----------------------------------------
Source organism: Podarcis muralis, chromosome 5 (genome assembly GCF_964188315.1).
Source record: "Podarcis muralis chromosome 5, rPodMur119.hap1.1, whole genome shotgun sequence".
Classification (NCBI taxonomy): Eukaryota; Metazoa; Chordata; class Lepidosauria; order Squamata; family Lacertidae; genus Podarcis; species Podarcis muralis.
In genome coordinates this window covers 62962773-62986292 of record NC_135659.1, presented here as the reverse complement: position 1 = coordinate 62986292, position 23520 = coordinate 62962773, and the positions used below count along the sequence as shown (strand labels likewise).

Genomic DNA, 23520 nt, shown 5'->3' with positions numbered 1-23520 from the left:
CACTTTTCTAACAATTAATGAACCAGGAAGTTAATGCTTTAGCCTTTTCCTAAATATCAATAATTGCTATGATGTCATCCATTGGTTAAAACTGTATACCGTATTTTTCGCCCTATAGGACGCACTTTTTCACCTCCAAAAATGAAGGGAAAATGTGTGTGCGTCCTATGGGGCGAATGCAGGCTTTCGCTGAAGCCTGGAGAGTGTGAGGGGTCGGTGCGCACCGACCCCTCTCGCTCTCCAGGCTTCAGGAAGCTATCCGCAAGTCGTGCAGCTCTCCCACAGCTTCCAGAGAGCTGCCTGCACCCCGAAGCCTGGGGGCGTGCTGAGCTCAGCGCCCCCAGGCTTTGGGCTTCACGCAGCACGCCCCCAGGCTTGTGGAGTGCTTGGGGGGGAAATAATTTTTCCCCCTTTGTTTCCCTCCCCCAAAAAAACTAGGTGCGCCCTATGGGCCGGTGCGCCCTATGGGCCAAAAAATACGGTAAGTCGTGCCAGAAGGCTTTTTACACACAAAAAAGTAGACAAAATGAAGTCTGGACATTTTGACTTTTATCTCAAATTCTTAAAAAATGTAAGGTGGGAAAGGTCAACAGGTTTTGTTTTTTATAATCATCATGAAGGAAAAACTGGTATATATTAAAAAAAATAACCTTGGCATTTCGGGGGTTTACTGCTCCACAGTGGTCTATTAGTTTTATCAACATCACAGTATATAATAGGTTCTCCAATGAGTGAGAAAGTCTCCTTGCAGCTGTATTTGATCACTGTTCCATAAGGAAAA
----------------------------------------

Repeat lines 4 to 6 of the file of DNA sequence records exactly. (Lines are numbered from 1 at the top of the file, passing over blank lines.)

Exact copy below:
In genome coordinates this window covers 62962773-62986292 of record NC_135659.1, presented here as the reverse complement: position 1 = coordinate 62986292, position 23520 = coordinate 62962773, and the positions used below count along the sequence as shown (strand labels likewise).

Genomic DNA, 23520 nt, shown 5'->3' with positions numbered 1-23520 from the left:
CACTTTTCTAACAATTAATGAACCAGGAAGTTAATGCTTTAGCCTTTTCCTAAATATCAATAATTGCTATGATGTCATCCATTGGTTAAAACTGTATACCGTATTTTTCGCCCTATAGGACGCACTTTTTCACCTCCAAAAATGAAGGGAAAATGTGTGTGCGTCCTATGGGGCGAATGCAGGCTTTCGCTGAAGCCTGGAGAGTGTGAGGGGTCGGTGCGCACCGACCCCTCTCGCTCTCCAGGCTTCAGGAAGCTATCCGCAAGTCGTGCAGCTCTCCCACAGCTTCCAGAGAGCTGCCTGCACCCCGAAGCCTGGGGGCGTGCTGAGCTCAGCGCCCCCAGGCTTTGGGCTTCACGCAGCACGCCCCCAGGCTTGTGGAGTGCTTGGGGGGGAAATAATTTTTCCCCCTTTGTTTCCCTCCCCCAAAAAAACTAGGTGCGCCCTATGGGCCGGTGCGCCCTATGGGCCAAAAAATACGGTAAGTCGTGCCAGAAGGCTTTTTACACACAAAAAAGTAGACAAAATGAAGTCTGGACATTTTGACTTTTATCTCAAATTCTTAAAAAATGTAAGGTGGGAAAGGTCAACAGGTTTTGTTTTTTATAATCATCATGAAGGAAAAACTGGTATATATTAAAAAAAATAACCTTGGCATTTCGGGGGTTTACTGCTCCACAGTGGTCTATTAGTTTTATCAACATCACAGTATATAATAGGTTCTCCAATGAGTGAGAAAGTCTCCTTGCAGCTGTATTTGATCACTGTTCCATAAGGAAAA